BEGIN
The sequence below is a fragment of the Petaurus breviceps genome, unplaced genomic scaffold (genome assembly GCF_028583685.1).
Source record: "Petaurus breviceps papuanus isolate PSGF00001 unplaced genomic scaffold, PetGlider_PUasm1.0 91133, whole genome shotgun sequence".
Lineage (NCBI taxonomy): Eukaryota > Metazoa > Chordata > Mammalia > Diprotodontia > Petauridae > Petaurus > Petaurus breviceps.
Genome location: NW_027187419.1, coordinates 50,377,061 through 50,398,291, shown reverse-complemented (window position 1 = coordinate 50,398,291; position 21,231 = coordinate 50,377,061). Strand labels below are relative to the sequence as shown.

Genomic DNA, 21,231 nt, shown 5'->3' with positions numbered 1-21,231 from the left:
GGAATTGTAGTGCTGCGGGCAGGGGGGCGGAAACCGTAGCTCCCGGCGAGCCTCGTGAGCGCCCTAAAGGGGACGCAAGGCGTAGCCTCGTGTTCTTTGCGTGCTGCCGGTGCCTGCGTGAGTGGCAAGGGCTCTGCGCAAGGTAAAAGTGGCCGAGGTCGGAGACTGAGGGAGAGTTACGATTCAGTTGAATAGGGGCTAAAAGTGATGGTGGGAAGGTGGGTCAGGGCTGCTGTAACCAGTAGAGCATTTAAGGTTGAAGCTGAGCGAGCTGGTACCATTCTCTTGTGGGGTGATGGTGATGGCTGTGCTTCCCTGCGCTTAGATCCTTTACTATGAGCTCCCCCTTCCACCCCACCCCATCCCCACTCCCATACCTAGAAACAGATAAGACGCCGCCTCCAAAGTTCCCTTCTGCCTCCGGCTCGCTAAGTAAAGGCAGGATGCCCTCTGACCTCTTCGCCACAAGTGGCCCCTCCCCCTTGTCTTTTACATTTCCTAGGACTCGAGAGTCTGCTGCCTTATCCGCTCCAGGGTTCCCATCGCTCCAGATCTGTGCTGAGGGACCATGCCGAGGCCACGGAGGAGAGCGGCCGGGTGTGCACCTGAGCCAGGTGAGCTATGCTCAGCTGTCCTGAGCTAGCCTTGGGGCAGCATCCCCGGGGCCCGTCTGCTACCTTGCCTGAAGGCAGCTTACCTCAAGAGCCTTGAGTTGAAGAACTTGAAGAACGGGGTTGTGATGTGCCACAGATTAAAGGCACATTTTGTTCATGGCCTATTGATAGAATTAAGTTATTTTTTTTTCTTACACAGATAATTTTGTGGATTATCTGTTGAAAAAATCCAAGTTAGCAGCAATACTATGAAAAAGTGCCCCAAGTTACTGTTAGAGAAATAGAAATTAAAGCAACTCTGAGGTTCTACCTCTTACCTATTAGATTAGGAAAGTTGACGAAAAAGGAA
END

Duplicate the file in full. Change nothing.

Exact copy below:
The sequence below is a fragment of the Petaurus breviceps genome, unplaced genomic scaffold (genome assembly GCF_028583685.1).
Source record: "Petaurus breviceps papuanus isolate PSGF00001 unplaced genomic scaffold, PetGlider_PUasm1.0 91133, whole genome shotgun sequence".
Lineage (NCBI taxonomy): Eukaryota > Metazoa > Chordata > Mammalia > Diprotodontia > Petauridae > Petaurus > Petaurus breviceps.
Genome location: NW_027187419.1, coordinates 50,377,061 through 50,398,291, shown reverse-complemented (window position 1 = coordinate 50,398,291; position 21,231 = coordinate 50,377,061). Strand labels below are relative to the sequence as shown.

Genomic DNA, 21,231 nt, shown 5'->3' with positions numbered 1-21,231 from the left:
GGAATTGTAGTGCTGCGGGCAGGGGGGCGGAAACCGTAGCTCCCGGCGAGCCTCGTGAGCGCCCTAAAGGGGACGCAAGGCGTAGCCTCGTGTTCTTTGCGTGCTGCCGGTGCCTGCGTGAGTGGCAAGGGCTCTGCGCAAGGTAAAAGTGGCCGAGGTCGGAGACTGAGGGAGAGTTACGATTCAGTTGAATAGGGGCTAAAAGTGATGGTGGGAAGGTGGGTCAGGGCTGCTGTAACCAGTAGAGCATTTAAGGTTGAAGCTGAGCGAGCTGGTACCATTCTCTTGTGGGGTGATGGTGATGGCTGTGCTTCCCTGCGCTTAGATCCTTTACTATGAGCTCCCCCTTCCACCCCACCCCATCCCCACTCCCATACCTAGAAACAGATAAGACGCCGCCTCCAAAGTTCCCTTCTGCCTCCGGCTCGCTAAGTAAAGGCAGGATGCCCTCTGACCTCTTCGCCACAAGTGGCCCCTCCCCCTTGTCTTTTACATTTCCTAGGACTCGAGAGTCTGCTGCCTTATCCGCTCCAGGGTTCCCATCGCTCCAGATCTGTGCTGAGGGACCATGCCGAGGCCACGGAGGAGAGCGGCCGGGTGTGCACCTGAGCCAGGTGAGCTATGCTCAGCTGTCCTGAGCTAGCCTTGGGGCAGCATCCCCGGGGCCCGTCTGCTACCTTGCCTGAAGGCAGCTTACCTCAAGAGCCTTGAGTTGAAGAACTTGAAGAACGGGGTTGTGATGTGCCACAGATTAAAGGCACATTTTGTTCATGGCCTATTGATAGAATTAAGTTATTTTTTTTTCTTACACAGATAATTTTGTGGATTATCTGTTGAAAAAATCCAAGTTAGCAGCAATACTATGAAAAAGTGCCCCAAGTTACTGTTAGAGAAATAGAAATTAAAGCAACTCTGAGGTTCTACCTCTTACCTATTAGATTAGGAAAGTTGACGAAAAAGGAA